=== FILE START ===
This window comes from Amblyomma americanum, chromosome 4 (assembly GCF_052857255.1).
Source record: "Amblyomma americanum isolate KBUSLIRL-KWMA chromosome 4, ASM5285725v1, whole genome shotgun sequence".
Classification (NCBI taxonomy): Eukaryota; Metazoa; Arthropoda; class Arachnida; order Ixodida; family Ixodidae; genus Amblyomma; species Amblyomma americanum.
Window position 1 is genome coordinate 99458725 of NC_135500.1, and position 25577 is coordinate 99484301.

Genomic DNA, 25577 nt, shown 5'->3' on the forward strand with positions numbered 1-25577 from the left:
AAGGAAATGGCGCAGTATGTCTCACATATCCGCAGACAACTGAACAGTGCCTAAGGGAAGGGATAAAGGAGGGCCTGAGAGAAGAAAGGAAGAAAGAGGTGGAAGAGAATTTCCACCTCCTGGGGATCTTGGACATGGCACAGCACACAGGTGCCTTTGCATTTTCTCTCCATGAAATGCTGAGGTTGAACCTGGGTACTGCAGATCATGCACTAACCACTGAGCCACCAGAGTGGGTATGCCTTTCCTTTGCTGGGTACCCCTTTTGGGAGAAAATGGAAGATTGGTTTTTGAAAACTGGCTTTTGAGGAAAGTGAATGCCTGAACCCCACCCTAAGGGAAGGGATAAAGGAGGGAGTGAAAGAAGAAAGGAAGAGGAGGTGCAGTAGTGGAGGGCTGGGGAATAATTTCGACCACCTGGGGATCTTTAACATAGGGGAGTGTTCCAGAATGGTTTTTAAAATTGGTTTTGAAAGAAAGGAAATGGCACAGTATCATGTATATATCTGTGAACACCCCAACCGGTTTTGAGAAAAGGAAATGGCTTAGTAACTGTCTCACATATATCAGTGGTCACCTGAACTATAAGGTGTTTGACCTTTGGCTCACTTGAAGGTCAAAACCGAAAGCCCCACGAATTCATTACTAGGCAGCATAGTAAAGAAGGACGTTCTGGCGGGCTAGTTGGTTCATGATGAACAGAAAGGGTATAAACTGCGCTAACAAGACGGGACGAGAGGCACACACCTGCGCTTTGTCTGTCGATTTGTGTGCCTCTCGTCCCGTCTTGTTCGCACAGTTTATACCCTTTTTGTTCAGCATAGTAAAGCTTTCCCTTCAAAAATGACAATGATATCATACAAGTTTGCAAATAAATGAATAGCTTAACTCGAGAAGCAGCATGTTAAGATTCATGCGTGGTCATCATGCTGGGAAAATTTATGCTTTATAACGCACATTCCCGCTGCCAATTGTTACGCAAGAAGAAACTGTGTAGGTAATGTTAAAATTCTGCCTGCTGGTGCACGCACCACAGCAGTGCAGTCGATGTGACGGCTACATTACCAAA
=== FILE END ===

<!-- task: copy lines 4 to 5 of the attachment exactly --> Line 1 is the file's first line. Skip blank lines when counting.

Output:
Window position 1 is genome coordinate 99458725 of NC_135500.1, and position 25577 is coordinate 99484301.

Genomic DNA, 25577 nt, shown 5'->3' on the forward strand with positions numbered 1-25577 from the left: